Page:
28. Nov. 2012
The important aspects of courage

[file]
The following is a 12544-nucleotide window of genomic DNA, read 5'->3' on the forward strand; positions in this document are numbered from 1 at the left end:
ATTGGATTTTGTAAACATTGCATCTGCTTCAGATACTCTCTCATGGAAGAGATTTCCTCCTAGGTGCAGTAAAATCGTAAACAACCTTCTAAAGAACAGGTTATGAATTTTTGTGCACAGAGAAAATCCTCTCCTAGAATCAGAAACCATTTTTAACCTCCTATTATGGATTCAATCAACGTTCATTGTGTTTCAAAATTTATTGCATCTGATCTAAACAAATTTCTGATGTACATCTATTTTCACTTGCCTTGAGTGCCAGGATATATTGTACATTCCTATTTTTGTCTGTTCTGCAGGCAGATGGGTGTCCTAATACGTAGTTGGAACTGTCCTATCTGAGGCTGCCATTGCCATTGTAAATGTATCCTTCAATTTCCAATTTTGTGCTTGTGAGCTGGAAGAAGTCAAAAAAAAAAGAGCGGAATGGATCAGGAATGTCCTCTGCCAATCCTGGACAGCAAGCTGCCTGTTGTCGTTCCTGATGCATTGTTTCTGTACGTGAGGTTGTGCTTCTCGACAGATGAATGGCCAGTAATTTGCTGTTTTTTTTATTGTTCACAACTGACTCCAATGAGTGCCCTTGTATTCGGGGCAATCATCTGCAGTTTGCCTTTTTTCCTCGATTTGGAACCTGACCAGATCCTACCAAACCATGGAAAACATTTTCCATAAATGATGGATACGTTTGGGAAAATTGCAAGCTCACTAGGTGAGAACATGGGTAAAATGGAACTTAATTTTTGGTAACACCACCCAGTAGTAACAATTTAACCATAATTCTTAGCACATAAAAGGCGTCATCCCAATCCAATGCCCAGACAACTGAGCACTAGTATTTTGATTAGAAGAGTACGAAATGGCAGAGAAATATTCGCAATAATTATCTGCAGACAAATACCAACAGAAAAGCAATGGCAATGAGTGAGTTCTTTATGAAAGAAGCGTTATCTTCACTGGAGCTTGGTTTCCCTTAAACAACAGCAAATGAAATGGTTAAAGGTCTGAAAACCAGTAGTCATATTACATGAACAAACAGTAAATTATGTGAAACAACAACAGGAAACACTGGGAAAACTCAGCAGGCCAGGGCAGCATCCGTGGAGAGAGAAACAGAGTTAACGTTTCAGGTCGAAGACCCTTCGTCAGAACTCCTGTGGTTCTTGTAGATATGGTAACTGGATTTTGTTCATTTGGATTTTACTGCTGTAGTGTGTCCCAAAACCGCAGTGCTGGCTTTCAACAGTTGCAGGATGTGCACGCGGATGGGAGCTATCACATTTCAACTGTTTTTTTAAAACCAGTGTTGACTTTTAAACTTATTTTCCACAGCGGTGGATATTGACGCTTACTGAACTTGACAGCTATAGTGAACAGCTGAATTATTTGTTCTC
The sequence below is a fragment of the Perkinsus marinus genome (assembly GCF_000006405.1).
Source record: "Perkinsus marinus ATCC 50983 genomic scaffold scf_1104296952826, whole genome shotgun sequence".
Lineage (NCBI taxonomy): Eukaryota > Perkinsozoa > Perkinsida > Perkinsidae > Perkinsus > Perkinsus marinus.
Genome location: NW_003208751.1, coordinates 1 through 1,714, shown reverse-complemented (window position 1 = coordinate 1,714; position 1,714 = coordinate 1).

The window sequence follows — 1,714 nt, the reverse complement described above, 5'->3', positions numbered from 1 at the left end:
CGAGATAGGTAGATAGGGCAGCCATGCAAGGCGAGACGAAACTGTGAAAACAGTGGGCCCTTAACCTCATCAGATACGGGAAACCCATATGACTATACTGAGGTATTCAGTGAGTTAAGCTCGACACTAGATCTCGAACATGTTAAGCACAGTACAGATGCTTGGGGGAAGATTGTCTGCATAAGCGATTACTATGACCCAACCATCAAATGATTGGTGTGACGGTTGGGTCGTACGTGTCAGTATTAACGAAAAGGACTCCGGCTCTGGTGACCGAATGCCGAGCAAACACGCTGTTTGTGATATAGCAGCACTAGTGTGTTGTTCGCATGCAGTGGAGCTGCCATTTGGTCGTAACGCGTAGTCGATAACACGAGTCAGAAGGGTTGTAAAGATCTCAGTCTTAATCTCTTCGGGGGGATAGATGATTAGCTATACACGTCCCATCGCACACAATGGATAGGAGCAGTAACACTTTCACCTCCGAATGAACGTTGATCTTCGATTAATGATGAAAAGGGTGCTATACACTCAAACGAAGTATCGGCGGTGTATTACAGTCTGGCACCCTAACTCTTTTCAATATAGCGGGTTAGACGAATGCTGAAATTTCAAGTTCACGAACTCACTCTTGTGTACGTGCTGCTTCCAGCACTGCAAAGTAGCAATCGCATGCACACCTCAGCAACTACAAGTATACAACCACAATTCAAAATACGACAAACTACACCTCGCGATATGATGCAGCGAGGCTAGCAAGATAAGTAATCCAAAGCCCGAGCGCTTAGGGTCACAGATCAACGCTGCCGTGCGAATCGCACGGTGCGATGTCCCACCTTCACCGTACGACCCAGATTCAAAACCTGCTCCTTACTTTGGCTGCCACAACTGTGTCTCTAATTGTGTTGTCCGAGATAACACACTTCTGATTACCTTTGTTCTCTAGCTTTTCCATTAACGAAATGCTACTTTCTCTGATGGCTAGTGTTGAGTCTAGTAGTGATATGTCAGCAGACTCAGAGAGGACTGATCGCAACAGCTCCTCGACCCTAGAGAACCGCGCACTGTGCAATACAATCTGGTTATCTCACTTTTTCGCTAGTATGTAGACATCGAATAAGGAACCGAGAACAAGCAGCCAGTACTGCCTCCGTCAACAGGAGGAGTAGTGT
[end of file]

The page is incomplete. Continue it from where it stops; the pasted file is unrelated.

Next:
In the novel To Kill a Mockingbird written by Harper Lee was published in the 1960s when the civil rights movement was growing and striving to attain equal rights for the African-Americans. In her novel, Lee shows that it takes courage to stand up against injustice. First, the judgemental characteristic of Aunt Alexandra displays the fear of rejection from her town which proves that she does not have the courage to stand up against the injustice and prejudice that exists in her town. Secondly, Atticus’s courage is shown by standing up for what he thinks is right despite the insults and degrading names the citizens of Maycomb throw at him. Thirdly, the great value that withholds behind the lessons taught by their father helps Jem and Scout have guidance to gain courage to stand up against the town’s worldview. First, the judgemental characteristic of Aunt Alexandra displays the fear of rejection from her town which proves that she does not have the courage to stand up against the injustice and prejudice that exists in her town. She has showed her concern of Scout becoming a tomboy, as she later decides to move in with her brother to provide a female influence in the children’s lives. Aunt Alexandra has evidently portrayed her concern about Scout’s femininity as she partakes in the activities that Jem and his friend Dill engage in which doesn’t settle well with her aunt as she explains, “I could not possibly hope to be a lady if I wore breeches; when I said I could do nothing in a dress, she said i wasn’t supposed to do anything that required pants.” (Lee 92) This description is said from Scout but displays the judgemental stereotypical side of Aunt Alexandra as she explains to Scout that girls should wear dresses and partake in female activities such as: playing dress up, drinking tea with the girls and etc. which shows that girls should not be doing anything that required pants. This example was clearly stereotypical and as Atticus, the lawyer defending a black man by the name of Tom was courageous enough to go against the worldview of his town, Alexandra told his children that it “"If Uncle Atticus lets you run around with stray dogs, that's his own business, like Grandma says, so it ain't your fault. I guess it ain't your fault if Uncle Atticus is a nigger-lover besides, but I'm here to tell you it certainly does mortify the rest of the family" (94). This quote proves that Aunt Alexandra is not courageous enough to stand up against injustice that exists in her town instead she fears that the Finches popularity will plummet may be well-founded. The next point is strengthened as the story progresses to the final stage of Scout’s development. As she, tries to confront her aunt’s classist views. Scout believes, she has misjudged Walter Cunningham, deciding to invite him to the Finch house. Aunt Alexandra responds saying “Don't be silly, Jean Louise,' said Aunt Alexandra. ‘The thing is, you can scrub Walter Cunningham till he shines, you can put him in shoes and a new suit, but he'll never be like Jem. Besides, there's a drinking streak in that family a mile wide. Finch women aren't interested in that sort of people” (255). Aunt Alexandra displays several aspects of classism into her comment. She retracts all physical attributes that mark him as a lower class citizen, intimidating that Walter will never live up to the highborn Jem. Aunt Alexandra views class as an indicator for a person’s worth, while Jem and Scout believe everyone is the same inside. Scout knows she will not win this argument but exhibits courage in trying to hold her off as long as she could. She is standing up for her beliefs regardless of the outcome of the argument. Scout has not only realized the wrongdoing of classism inflicts, but is now aware enough to set about trying to rectify the misdeeds. In realizing the difficulty of changing people's attitudes...